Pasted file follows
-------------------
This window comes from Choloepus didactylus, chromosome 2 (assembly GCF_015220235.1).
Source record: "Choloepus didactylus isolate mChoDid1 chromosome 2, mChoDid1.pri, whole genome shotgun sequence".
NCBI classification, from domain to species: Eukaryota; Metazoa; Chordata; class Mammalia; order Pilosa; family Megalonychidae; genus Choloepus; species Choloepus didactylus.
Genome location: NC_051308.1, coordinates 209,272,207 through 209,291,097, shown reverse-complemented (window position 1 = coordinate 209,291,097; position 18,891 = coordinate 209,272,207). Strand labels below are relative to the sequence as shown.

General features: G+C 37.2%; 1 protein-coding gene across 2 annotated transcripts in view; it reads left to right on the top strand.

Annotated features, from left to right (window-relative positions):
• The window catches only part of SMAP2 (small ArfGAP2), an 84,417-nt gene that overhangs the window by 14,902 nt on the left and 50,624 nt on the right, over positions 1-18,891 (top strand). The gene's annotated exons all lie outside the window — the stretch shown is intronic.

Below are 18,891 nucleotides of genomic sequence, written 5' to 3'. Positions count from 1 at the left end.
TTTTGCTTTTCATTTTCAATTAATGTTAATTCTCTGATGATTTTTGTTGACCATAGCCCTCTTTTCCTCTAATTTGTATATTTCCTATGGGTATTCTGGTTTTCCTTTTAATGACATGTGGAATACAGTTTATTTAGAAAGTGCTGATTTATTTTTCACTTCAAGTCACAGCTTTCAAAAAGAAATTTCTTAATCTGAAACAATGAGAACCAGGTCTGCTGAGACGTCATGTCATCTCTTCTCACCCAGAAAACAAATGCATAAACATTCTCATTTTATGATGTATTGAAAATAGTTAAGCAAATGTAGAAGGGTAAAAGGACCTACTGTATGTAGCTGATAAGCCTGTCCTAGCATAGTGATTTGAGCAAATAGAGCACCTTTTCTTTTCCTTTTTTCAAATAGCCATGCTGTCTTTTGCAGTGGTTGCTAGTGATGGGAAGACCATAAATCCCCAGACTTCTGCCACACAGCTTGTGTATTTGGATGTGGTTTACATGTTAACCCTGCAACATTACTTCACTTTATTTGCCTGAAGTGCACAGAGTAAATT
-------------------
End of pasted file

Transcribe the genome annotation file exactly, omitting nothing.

This window comes from Choloepus didactylus, chromosome 2 (assembly GCF_015220235.1).
Source record: "Choloepus didactylus isolate mChoDid1 chromosome 2, mChoDid1.pri, whole genome shotgun sequence".
NCBI classification, from domain to species: Eukaryota; Metazoa; Chordata; class Mammalia; order Pilosa; family Megalonychidae; genus Choloepus; species Choloepus didactylus.
Genome location: NC_051308.1, coordinates 209,272,207 through 209,291,097, shown reverse-complemented (window position 1 = coordinate 209,291,097; position 18,891 = coordinate 209,272,207). Strand labels below are relative to the sequence as shown.

General features: G+C 37.2%; 1 protein-coding gene across 2 annotated transcripts in view; it reads left to right on the top strand.

Annotated features, from left to right (window-relative positions):
• The window catches only part of SMAP2 (small ArfGAP2), an 84,417-nt gene that overhangs the window by 14,902 nt on the left and 50,624 nt on the right, over positions 1-18,891 (top strand). The gene's annotated exons all lie outside the window — the stretch shown is intronic.

Below are 18,891 nucleotides of genomic sequence, written 5' to 3'. Positions count from 1 at the left end.
TTTTGCTTTTCATTTTCAATTAATGTTAATTCTCTGATGATTTTTGTTGACCATAGCCCTCTTTTCCTCTAATTTGTATATTTCCTATGGGTATTCTGGTTTTCCTTTTAATGACATGTGGAATACAGTTTATTTAGAAAGTGCTGATTTATTTTTCACTTCAAGTCACAGCTTTCAAAAAGAAATTTCTTAATCTGAAACAATGAGAACCAGGTCTGCTGAGACGTCATGTCATCTCTTCTCACCCAGAAAACAAATGCATAAACATTCTCATTTTATGATGTATTGAAAATAGTTAAGCAAATGTAGAAGGGTAAAAGGACCTACTGTATGTAGCTGATAAGCCTGTCCTAGCATAGTGATTTGAGCAAATAGAGCACCTTTTCTTTTCCTTTTTTCAAATAGCCATGCTGTCTTTTGCAGTGGTTGCTAGTGATGGGAAGACCATAAATCCCCAGACTTCTGCCACACAGCTTGTGTATTTGGATGTGGTTTACATGTTAACCCTGCAACATTACTTCACTTTATTTGCCTGAAGTGCACAGAGTAAATT